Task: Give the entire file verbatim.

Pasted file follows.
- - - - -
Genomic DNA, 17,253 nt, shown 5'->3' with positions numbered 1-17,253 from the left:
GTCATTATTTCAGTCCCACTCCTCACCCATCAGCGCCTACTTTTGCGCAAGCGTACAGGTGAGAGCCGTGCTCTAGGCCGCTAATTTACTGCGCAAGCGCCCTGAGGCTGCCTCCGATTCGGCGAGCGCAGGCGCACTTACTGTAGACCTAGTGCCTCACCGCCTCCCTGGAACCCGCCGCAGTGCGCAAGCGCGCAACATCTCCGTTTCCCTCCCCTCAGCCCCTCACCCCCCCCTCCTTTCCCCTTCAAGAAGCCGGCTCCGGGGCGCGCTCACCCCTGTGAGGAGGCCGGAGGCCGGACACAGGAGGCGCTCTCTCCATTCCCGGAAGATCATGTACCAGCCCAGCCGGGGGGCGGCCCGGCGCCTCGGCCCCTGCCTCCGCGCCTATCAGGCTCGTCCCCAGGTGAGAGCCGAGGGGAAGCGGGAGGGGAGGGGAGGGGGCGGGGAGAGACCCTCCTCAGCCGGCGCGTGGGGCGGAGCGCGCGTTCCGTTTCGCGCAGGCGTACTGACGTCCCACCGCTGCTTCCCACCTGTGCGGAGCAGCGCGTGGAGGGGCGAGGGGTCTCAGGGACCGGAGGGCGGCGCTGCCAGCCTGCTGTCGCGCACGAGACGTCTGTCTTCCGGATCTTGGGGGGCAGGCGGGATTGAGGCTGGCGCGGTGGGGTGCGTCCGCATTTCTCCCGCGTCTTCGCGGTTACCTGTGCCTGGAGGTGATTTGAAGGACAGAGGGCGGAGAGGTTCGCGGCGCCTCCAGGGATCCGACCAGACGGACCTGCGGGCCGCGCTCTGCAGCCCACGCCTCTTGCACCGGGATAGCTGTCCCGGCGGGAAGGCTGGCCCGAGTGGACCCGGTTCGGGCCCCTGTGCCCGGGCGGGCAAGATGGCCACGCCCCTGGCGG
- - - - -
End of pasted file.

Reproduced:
Genomic DNA, 17,253 nt, shown 5'->3' with positions numbered 1-17,253 from the left:
GTCATTATTTCAGTCCCACTCCTCACCCATCAGCGCCTACTTTTGCGCAAGCGTACAGGTGAGAGCCGTGCTCTAGGCCGCTAATTTACTGCGCAAGCGCCCTGAGGCTGCCTCCGATTCGGCGAGCGCAGGCGCACTTACTGTAGACCTAGTGCCTCACCGCCTCCCTGGAACCCGCCGCAGTGCGCAAGCGCGCAACATCTCCGTTTCCCTCCCCTCAGCCCCTCACCCCCCCCTCCTTTCCCCTTCAAGAAGCCGGCTCCGGGGCGCGCTCACCCCTGTGAGGAGGCCGGAGGCCGGACACAGGAGGCGCTCTCTCCATTCCCGGAAGATCATGTACCAGCCCAGCCGGGGGGCGGCCCGGCGCCTCGGCCCCTGCCTCCGCGCCTATCAGGCTCGTCCCCAGGTGAGAGCCGAGGGGAAGCGGGAGGGGAGGGGAGGGGGCGGGGAGAGACCCTCCTCAGCCGGCGCGTGGGGCGGAGCGCGCGTTCCGTTTCGCGCAGGCGTACTGACGTCCCACCGCTGCTTCCCACCTGTGCGGAGCAGCGCGTGGAGGGGCGAGGGGTCTCAGGGACCGGAGGGCGGCGCTGCCAGCCTGCTGTCGCGCACGAGACGTCTGTCTTCCGGATCTTGGGGGGCAGGCGGGATTGAGGCTGGCGCGGTGGGGTGCGTCCGCATTTCTCCCGCGTCTTCGCGGTTACCTGTGCCTGGAGGTGATTTGAAGGACAGAGGGCGGAGAGGTTCGCGGCGCCTCCAGGGATCCGACCAGACGGACCTGCGGGCCGCGCTCTGCAGCCCACGCCTCTTGCACCGGGATAGCTGTCCCGGCGGGAAGGCTGGCCCGAGTGGACCCGGTTCGGGCCCCTGTGCCCGGGCGGGCAAGATGGCCACGCCCCTGGCGG